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Jesus at the Margins- Part 1 (from the archives)

I’ve been ruminating again about Jesus’ life with the marginalized of 1st century Judaism. I’m going to ponder in print some of my thoughts.

We often think that Jesus left his surburban bungalow on the green hillside of Galilee and went into the big city and sought out the disadvantaged. How good of Jesus to condescend and go to the marginalized, the outcasts, the rejects, the down-trodden. What a model of servant-leadership. I wonder if my shiny Hummer can navigate the narrow inner city streets?

Wait a minute. Jesus, himself, was born into and lived in the margins of his society. He was the ultimate outcast, the “sinner,” the man with disreputable beginnings and unholy (read illegal) practices.

Good news. Jesus changed the margins. He dared to draw new lines of acceptance with God the Father. Jesus paradoxically made being marginal central.

Imagine that I announce to my Northview neighborhood that teenagers on the verge of getting their driver’s licenses can meet me in a local school parking lot at a certain time. I will train them for free how to start a car, drive and park a car, learn to operate a manual shift, change a flat tire, check the oil, etc. I get approval from every authority interested and the area folk think, “How nice. That old, grey-bearded guy is helping our kids prepare to drive. And he’s doing it for free.”

One day, however, the teens come home, jumping for joy.

“Mom, Dad, I got my driver’s license today!”

“You what? Let me see that.”

“Yeah, the old guy who’s been training us issued our licenses today. Isn’t that wicked?!”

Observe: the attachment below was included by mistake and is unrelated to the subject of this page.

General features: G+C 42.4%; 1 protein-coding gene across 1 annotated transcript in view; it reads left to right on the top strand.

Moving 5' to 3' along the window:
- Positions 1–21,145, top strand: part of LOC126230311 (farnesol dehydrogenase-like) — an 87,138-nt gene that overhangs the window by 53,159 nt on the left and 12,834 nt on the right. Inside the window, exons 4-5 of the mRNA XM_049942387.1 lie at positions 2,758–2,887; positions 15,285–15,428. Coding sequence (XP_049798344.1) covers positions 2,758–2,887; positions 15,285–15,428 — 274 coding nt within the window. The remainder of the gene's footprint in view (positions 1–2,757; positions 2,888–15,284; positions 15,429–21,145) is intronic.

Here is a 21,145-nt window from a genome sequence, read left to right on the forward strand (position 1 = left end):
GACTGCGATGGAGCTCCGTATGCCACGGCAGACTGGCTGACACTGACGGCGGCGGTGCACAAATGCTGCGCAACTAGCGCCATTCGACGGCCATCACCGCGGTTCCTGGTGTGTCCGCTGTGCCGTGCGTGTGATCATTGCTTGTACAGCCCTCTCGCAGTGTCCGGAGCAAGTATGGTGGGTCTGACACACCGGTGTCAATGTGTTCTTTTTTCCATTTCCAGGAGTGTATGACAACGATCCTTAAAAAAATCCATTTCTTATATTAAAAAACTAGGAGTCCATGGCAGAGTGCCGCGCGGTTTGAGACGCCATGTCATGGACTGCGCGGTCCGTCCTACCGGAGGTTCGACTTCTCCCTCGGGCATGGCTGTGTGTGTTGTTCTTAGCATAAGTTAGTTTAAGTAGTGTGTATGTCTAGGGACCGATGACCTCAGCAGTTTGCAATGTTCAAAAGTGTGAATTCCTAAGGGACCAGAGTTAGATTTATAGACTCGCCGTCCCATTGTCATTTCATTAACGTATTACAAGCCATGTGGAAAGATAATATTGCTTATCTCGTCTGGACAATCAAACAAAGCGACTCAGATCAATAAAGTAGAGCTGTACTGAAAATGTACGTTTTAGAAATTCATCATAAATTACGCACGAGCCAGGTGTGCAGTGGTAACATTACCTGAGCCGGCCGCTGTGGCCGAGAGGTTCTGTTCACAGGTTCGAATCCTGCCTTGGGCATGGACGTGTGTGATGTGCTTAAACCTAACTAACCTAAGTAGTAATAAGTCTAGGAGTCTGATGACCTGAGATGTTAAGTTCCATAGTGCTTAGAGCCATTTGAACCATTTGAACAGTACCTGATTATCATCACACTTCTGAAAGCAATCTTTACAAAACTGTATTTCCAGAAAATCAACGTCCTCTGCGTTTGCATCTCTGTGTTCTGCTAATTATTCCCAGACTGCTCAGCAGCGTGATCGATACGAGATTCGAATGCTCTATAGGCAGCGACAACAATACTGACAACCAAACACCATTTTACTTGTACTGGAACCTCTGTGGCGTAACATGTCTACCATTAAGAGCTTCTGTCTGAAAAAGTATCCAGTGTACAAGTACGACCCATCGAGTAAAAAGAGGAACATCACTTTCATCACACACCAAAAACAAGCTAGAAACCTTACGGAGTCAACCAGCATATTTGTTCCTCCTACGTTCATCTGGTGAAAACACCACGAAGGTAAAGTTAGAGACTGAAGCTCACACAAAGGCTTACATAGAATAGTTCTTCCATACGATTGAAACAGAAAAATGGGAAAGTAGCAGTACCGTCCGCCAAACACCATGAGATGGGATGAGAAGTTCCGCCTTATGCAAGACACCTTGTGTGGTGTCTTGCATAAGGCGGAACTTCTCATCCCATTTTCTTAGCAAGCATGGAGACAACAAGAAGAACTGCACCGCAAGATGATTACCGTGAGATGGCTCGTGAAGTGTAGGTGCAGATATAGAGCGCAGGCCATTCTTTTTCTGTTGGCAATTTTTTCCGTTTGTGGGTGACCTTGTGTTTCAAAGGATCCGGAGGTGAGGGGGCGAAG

“Hey, settle down. This 3 X 5 card with a polaroid picture taped to it isn’t exactly a driver’s license.”

Word gets out and soon the Michigan Secretary of State sends some authorities to check out this unusual and illegal behavior. Teens are being arrested for driving with a lumpy 3 X 5 card as a valid license.

“Uh, Reverend Frye, you can’t just issue driver’s licenses like this. We appreciate your help getting the teens road ready and all that, but you can’t issue a license to any of them. That is the job of the State of Michigan.”

Jesus is famous for his meal-time habits. His eating habits are one of the most reliable and uncontested features of his life. Jesus ate with people in the margins. For a God-fearing Jew, he ate with the wrong people. But that in itself could be tolerated. “Birds of a feather flock together. He eats with ’sinners’ because he’s a ’sinner.’ “

What got Jesus in trouble was issuing licenses, so to speak. He said, “At my table, you are sitting right in the middle of the Kingdom of God. Eat up. Drink. Laugh. The kingdom is for you!!”

“Uh, Rabbi Jesus, we’re from the Temple…you know, the big one in Jerusalem. You just can’t go around telling people, especially these people, that they are in the kingdom of God. That’s the priests’ job.”

Jesus with a furious twinkle in his eye says, “Oh, no, my Temple friends, you’ve got it all wrong. It IS my job. And I’m doing it.”

At Jesus’ table Deborah, the prostitute, passes a bunch of grapes to Matthew, a tax-collector, and the cups of wine spark laughter (for Anne Lamott laughter is “carbonated holiness”). Deborah and Matthew wonder aloud what they will ask Abraham when they sit at the table with him. Jesus had said that they would eat with their ancestors in the faith.

“I never knew there was a place at this table for me,” Deborah says quietly. “I don’t look like a Pharisee. I don’t talk like one and I, for sure, don’t act like one. I never did learn to talk ‘Pharisee.’ “

“Nor I, ” says Matthew, “but here we are! In the middle of the Kingdom of God.”

Bread, fruit, lamb and wine. Laughter. Heaven and earth meet at the table.

Who’s marginalized?

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